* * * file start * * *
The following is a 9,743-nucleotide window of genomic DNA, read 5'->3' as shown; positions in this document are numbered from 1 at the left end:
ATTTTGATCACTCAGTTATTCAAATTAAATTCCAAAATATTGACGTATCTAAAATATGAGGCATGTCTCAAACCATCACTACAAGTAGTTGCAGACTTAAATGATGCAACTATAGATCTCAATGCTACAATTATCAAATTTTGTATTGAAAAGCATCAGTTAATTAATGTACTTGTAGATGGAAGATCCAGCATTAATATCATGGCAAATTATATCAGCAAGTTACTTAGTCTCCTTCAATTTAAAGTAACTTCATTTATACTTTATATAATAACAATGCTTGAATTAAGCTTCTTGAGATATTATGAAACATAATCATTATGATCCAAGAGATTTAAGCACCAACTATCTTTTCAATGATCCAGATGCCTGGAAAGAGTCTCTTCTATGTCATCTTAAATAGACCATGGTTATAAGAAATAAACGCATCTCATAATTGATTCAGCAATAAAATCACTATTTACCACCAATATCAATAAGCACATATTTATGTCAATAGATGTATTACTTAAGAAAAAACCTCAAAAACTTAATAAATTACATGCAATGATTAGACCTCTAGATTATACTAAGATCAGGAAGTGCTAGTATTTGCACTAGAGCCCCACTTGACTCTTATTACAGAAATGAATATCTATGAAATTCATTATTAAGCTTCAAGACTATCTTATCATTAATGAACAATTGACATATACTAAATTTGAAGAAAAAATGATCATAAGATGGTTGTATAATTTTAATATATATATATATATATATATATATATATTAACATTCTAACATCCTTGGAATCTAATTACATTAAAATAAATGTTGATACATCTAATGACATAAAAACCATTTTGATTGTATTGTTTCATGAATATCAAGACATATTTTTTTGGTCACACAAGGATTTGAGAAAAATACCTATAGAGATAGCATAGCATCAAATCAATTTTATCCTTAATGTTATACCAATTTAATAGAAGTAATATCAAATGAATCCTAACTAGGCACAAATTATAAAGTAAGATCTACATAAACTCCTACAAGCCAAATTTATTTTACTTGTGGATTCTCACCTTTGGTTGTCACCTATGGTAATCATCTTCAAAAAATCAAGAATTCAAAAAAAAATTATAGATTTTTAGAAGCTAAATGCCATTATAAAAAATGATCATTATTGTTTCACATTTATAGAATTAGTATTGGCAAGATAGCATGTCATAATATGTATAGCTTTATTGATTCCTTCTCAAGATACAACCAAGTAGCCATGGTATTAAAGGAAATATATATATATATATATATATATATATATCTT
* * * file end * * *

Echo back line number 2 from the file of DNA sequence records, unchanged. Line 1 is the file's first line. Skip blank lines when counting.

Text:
ATTTTGATCACTCAGTTATTCAAATTAAATTCCAAAATATTGACGTATCTAAAATATGAGGCATGTCTCAAACCATCACTACAAGTAGTTGCAGACTTAAATGATGCAACTATAGATCTCAATGCTACAATTATCAAATTTTGTATTGAAAAGCATCAGTTAATTAATGTACTTGTAGATGGAAGATCCAGCATTAATATCATGGCAAATTATATCAGCAAGTTACTTAGTCTCCTTCAATTTAAAGTAACTTCATTTATACTTTATATAATAACAATGCTTGAATTAAGCTTCTTGAGATATTATGAAACATAATCATTATGATCCAAGAGATTTAAGCACCAACTATCTTTTCAATGATCCAGATGCCTGGAAAGAGTCTCTTCTATGTCATCTTAAATAGACCATGGTTATAAGAAATAAACGCATCTCATAATTGATTCAGCAATAAAATCACTATTTACCACCAATATCAATAAGCACATATTTATGTCAATAGATGTATTACTTAAGAAAAAACCTCAAAAACTTAATAAATTACATGCAATGATTAGACCTCTAGATTATACTAAGATCAGGAAGTGCTAGTATTTGCACTAGAGCCCCACTTGACTCTTATTACAGAAATGAATATCTATGAAATTCATTATTAAGCTTCAAGACTATCTTATCATTAATGAACAATTGACATATACTAAATTTGAAGAAAAAATGATCATAAGATGGTTGTATAATTTTAATATATATATATATATATATATATATATATTAACATTCTAACATCCTTGGAATCTAATTACATTAAAATAAATGTTGATACATCTAATGACATAAAAACCATTTTGATTGTATTGTTTCATGAATATCAAGACATATTTTTTTGGTCACACAAGGATTTGAGAAAAATACCTATAGAGATAGCATAGCATCAAATCAATTTTATCCTTAATGTTATACCAATTTAATAGAAGTAATATCAAATGAATCCTAACTAGGCACAAATTATAAAGTAAGATCTACATAAACTCCTACAAGCCAAATTTATTTTACTTGTGGATTCTCACCTTTGGTTGTCACCTATGGTAATCATCTTCAAAAAATCAAGAATTCAAAAAAAAATTATAGATTTTTAGAAGCTAAATGCCATTATAAAAAATGATCATTATTGTTTCACATTTATAGAATTAGTATTGGCAAGATAGCATGTCATAATATGTATAGCTTTATTGATTCCTTCTCAAGATACAACCAAGTAGCCATGGTATTAAAGGAAATATATATATATATATATATATATATATATCTT